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Belgium Van Maele Weavers Closes, Even After Reorganization, as European Linen Weavers Struggle

Only Five European Linen Mills Remain

October 18, 2018


Thierry Van Damme, B T Textiles, (left) discusses business with collegues at Mood 2018.
Thierry Van Damme, B T Textiles, (left) discusses business with collegues at Mood 2018.

By Gerard Poirot

BRUSSELS—Van Maele Weavers, a linen weaver since 1906, has closed.

The storied company got an infusion in 2015 with the sale of 60 percent of the company to Garnell-Lake, LLC, a group that also operated three company-owned showrooms in Los Angeles, Chicago, and New York, known as Dessin Fournir.

The recent Van Maele closing is another example of how European linen weavers have struggled against Chinese competition. Still, two European weavers exhibiting at the 2018 Mood conference last month, B&T Textilia and French Lemaître-Demesteere, stressed the crucial importance of creativity and innovation in remaining competitive. The question remains if it will be enough, but there are a host of recent programs to shore up the industry.

Thierry Van Damme, managing director of B&T Textilia and fifth-generation heir of the family-owned business, said that his key asset is a team of six in-house creative stylists. Deltracon, another successful Belgian linen weaver, employs three stylists. Van Damme said he believes high-end products to be the only segment where European companies can survive, as the Chinese weavers continue to dominate the volume markets.

The Chinese have dominated linen spinning for a few years, with only five spinning mills now active in Europe (two in Poland, one in Hungary, one in Italy and one in France). To remain successful, said Van Damme, Belgians must keep in tune with fashion leaders, who demand custom-made, small-size deliveries. To resume innovating, B&T Textilia has invested in new production machines that can deliver complicated weaving, and has a large outdoors collection using more technical fabrics with synthetic fibers, such as polyolefin. B&T Textilia has grown around 10 percent annually in recent years and the company is expected to continue at that pace, officials said.

According to Olivier Ducatillion, CEO of Lemaître Demesteere, one of the oldest French linen weavers, comparable linen products are 30 to 40 percent cheaper when woven in China. Typical prices for quality linen vary from 7 to 15 euros/meter (for a 50-meter piece, 1.5 meters wide) when bought from Libeco, a major Belgian exhibitor at Mood. But he said Chinese manufacturers’ core markets can only reach 500 grammes/square meter from 100 grammes/square meter. Lemaître Demesteere can go up to 1.5 kilogramms/square meter, a performance achieved by only a handful of other weavers, all European, according to Ducatillion. He said Mood buyers were impressed by “our wide palette of colors and special finishing.”

European weavers also rely on certification from CELC, the European Federation for Linen and Hemp, which gathers around 10,000 members, including 9,000 small-size flax producers. CELC launched a 3 million euros public relations campaign in 2015 to promote linen to consumers in France, Italy, and the UK. The campaign was supported and partially financed by the European Union. Another important role of CELC is to encourage mutual research and development, as well as innovation through forums reserved for its members.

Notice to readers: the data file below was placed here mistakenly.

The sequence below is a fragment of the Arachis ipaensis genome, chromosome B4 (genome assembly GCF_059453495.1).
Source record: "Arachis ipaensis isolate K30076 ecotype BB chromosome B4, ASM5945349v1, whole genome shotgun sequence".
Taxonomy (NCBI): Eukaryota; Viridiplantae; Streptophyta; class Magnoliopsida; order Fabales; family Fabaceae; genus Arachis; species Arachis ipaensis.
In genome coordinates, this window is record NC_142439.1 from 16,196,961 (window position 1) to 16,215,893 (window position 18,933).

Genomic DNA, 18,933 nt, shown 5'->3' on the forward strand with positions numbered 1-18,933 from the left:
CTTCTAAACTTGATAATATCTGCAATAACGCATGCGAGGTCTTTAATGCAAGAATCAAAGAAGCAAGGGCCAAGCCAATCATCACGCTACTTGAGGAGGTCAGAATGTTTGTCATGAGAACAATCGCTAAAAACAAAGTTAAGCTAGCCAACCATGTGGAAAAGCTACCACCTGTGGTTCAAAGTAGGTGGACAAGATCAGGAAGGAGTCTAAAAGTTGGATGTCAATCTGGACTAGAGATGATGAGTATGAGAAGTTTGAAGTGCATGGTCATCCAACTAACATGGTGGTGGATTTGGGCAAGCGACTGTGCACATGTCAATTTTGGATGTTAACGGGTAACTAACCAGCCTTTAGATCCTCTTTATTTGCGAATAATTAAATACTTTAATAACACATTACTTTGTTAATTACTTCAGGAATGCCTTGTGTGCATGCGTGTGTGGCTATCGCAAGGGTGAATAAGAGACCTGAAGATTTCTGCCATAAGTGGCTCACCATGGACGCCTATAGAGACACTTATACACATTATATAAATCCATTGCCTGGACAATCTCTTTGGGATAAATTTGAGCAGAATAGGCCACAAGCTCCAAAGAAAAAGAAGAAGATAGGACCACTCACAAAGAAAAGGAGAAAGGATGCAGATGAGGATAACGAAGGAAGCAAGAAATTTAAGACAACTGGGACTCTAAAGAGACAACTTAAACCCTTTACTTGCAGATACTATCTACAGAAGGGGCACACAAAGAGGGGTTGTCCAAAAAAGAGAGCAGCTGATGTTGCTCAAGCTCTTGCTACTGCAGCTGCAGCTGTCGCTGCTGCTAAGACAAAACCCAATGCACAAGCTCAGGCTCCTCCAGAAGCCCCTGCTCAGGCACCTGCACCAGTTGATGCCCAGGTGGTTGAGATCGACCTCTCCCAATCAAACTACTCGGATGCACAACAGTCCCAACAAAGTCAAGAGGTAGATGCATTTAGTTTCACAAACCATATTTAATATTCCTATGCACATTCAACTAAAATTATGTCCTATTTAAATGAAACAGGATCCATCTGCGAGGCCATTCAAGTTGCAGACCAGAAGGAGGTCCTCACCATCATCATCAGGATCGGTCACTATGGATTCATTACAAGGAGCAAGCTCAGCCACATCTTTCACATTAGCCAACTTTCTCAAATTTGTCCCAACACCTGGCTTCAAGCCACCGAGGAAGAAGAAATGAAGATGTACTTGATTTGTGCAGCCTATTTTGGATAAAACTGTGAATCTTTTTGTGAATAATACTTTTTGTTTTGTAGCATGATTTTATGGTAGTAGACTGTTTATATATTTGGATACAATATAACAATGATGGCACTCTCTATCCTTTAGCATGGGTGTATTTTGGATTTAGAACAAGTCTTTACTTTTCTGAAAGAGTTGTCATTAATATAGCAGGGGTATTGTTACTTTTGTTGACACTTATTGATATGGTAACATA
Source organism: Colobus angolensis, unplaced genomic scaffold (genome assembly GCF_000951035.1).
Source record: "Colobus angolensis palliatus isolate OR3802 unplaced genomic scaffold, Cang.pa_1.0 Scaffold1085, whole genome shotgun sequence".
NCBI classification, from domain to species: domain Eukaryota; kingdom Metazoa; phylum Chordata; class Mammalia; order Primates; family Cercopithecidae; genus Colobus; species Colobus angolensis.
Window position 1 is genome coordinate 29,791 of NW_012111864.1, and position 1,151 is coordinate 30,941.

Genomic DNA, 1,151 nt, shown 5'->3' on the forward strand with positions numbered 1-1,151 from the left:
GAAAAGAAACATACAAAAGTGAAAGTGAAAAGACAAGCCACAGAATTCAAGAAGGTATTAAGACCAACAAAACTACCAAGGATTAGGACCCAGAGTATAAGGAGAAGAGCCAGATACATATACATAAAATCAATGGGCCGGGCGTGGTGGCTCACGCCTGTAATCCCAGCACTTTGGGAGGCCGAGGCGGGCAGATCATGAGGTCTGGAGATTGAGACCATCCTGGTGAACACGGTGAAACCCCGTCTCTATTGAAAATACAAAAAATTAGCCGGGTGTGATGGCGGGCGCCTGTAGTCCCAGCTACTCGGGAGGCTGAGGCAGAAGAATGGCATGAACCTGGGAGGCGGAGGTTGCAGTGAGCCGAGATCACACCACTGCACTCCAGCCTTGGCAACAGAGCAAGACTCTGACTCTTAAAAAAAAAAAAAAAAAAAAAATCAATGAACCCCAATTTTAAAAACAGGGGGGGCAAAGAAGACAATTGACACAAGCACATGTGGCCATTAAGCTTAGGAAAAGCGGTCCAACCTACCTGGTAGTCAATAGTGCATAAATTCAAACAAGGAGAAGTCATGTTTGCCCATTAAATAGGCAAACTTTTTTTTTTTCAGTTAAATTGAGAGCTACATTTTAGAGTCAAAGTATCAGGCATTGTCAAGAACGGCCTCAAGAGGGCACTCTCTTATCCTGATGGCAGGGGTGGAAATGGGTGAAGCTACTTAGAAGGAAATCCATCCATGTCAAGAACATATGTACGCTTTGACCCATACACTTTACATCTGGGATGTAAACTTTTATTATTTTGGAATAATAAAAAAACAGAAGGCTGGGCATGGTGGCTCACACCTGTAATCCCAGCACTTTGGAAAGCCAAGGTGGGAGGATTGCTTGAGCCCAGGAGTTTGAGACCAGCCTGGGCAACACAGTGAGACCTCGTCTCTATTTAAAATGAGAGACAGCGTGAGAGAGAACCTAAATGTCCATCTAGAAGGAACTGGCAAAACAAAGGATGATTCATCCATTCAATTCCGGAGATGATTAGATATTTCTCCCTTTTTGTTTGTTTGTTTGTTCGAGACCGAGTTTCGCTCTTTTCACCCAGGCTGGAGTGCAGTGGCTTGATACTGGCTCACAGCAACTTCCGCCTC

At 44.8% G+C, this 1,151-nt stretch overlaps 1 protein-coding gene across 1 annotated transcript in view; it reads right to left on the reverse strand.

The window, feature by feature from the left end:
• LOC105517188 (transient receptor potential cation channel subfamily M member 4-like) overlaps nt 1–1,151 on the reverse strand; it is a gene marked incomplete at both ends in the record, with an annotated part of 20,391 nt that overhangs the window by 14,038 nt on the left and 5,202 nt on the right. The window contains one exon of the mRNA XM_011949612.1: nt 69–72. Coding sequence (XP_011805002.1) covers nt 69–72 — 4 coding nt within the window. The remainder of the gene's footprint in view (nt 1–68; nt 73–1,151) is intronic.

Marie Demaegdt, CELC innovation and sustainability manager, said that about 15 percent of linen is now used for furnishings, particularly wet-spinned linen, a process especially favored by Chinese weavers, as opposed to dry. Demand for linen in all segments (textile for clothes particularly) has grown in the past years. However, data on the respective market shares of European, Chinese, or Indian, and weavers from countries such as Portugal or Poland, are not available, Demaegdt said. CELC plans to commission a consulting company to produce independent market research on linen.

Alix Pollet Dalle, managing director of Saneco, a 20 million euros French linen trader, confirmed that all European quality linen fabrics are certified for traceability and its durability by the European label of the European Confederation of Linen and Hemp. She said the largest Chinese weaver has not yet been certified due to a lack of traceability in the fibers it uses, while a lot of Chinese weavers still lack transparency. But Dalle said Chinese yarn is getting better, and European flax farmers should pay attention to Chinese competitors. As Chinese spinning mills and weavers have gained the lion’s share, they have direct access to flax producers around the world.

Accordingly, fiber and yarn traders such as Saneco have had to reinvent their business models and diversify. Sanelin, a linen collection created by Saneco two years ago, is marketed worldwide through e-commerce and e-boutique for pieces as short as one meter. Saneco has a Chinese subsidiary to address Asian consumers. Dalle, a fourth-generation heir, now targets Asian consumers who are keen on French products, just as they have started to appreciate French wine in recent years. Fashion and glamour are also strong selling points for French linen, while Belgian linen weavers are often seen as more traditional and less trendy.

When sourcing linen for major brands, Dalle said she will select Chinese suppliers for price and volume, Indian suppliers for their craftsmanship, and consider alternative suppliers in Portugal and Poland, but deal only with Lemaître-Demesteere for high-end, “heavy” linen with the ability to deliver quickly for restocking. According to Dalle, high-quality linen can cost five times the price of linen made with lesser-quality fibers. Belgian weavers, she said, have only a limited production capability.

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